Working With Reality
Acceptance Means Not Accelerating or Avoiding
By: Charity Simpson
I have heard many metaphors used to describe the experience of the changing times in COVID-19. Some have compared it to the plague where all people were impacted and desperate for relief. Some have likened it to a hurricane that we were able to see creeping upon us before making landfall and upending everything in its reach. And still others have talked about the experience and stages of grief, where we cycle through and frequently revisit the stages of shock and denial, anger, bargaining and guilt, and depression all still eagerly awaiting our arrival at acceptance and new life. What I have noticed in all of these metaphors is that none of them are things we typically look forward to but all of them are things that we must accept, things that we have seemingly little to no influence over because they are largely beyond our control.
So, what does acceptance mean and how do we accept that which is beyond our control? If it were so easy, we would all be doing it instead of searching for ways around it. As I have studied grief and trauma and worked with people trying to accept the unacceptable, I have come to think of acceptance as the place of equanimity that resides between accelerating and avoiding something. Equanimity can be defined in many ways: “a place of mental or emotional stability or composure, especially under tension or strain”, “openheartedness”, “a sense of equilibrium”. All of these imply a state of accepting reality for what it is, without resistance or judgment.
So often, when it comes to times of discomfort and inevitable pain, our response leads to a sense of suffering. I have heard it said before that pain is inevitable while suffering is optional. To me, this means that pain is a natural part of our experience while suffering is a state of mind that we create. One formula is pain x resistance = suffering. With this framework, the best way to avoid suffering is to not resist pain but instead accept it. This doesn’t mean that we resign ourselves to defeat or complacency. Rather, it means that when we encounter inevitable pain and discomfort, rather than resist it, which only increases our experience of suffering, we accept it and learn how to live with it so that we do not suffer.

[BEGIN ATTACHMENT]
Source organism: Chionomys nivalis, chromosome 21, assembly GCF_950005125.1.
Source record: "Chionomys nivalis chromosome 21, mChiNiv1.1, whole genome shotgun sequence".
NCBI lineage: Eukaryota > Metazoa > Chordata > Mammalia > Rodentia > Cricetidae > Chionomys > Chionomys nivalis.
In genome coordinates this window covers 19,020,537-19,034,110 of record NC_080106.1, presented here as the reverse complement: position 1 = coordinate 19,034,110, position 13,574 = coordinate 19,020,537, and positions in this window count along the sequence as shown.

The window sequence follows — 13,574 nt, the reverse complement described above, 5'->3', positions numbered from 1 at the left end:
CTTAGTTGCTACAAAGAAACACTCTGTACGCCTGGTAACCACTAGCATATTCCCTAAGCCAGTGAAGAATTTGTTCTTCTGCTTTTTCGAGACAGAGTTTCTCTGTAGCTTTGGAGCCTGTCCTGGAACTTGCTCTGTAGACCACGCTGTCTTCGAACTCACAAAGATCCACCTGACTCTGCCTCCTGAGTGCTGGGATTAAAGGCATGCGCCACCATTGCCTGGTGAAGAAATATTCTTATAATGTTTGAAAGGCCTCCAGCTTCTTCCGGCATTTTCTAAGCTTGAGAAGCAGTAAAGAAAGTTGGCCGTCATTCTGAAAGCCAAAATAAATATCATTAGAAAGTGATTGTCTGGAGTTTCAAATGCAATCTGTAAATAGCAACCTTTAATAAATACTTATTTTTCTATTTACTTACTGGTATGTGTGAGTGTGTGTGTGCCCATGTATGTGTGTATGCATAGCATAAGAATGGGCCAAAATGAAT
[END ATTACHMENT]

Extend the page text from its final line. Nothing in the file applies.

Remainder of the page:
To help with this, I like to think of the AAA model detailed below.
The AAA Model
Accelerating our pain and discomfort happens when we become consumed by it and feed it in various ways. This occurs when we keep the narrative in our head going about our pain, adding to the storyline and getting carried away with premature conclusions about it. Strong indicators that we are in a state of acceleration are when we are thinking in absolutes (always, every, never); getting carried away in hypotheticals (If this hadn’t happened, then I would be able to do this; If this happens, then here’s what I’ll miss out on; Because this is happening, now I’ll have to worry about this); comparing ourselves to others or former times (I wish I were as lucky as her; I used to be better at dealing with these things; I remember when things weren’t so bad); and making judgments about our current state of affairs (It’s unfair that we have to deal with this; This is the worst time of my life; Things will never be as good as they once were). If you find yourself engaging in these common habits, then perhaps focusing on acceptance of the here and now could benefit you.
Acceptance is when we practice mindfulness, recognizing what is for what it is, nothing more and nothing less. Rather than lament the ways in which we are unable to change our situation, we instead focus our energy on how we can adapt to and better navigate the current circumstances. As hard as it is to do, my clients know that I am a fan of working with reality rather than against it. When we are working against our reality, avoiding it as detailed below, we create resistance which we now know creates an ongoing state of suffering and prolongs our pain. Rather than resist our pain or become consumed by it through acceleration described above, we can learn to accept our reality and practice embracing our present situation so that we can make it the best one possible.
Avoiding our pain is exactly what it sounds like. So often, we try to ignore our discomfort by distracting ourselves endlessly and trying to pretend that things are fine when they are far from it. We act as though we have the magical thinking of a child and can simply will something into or out of existence. Pema Chodron, a renowned meditation instructor, tells her students that a feeling will not leave you until it has served its purpose. Therefore, ignoring the presence of a feeling or reality doesn’t change the nature of it. It simply prolongs its presence as it prevents it from serving its intended purpose. Only when we embrace the here and now, with all its obstacles and challenges, and stop avoiding the discomfort of what is, can we truly be free from the forces by which we feel bound.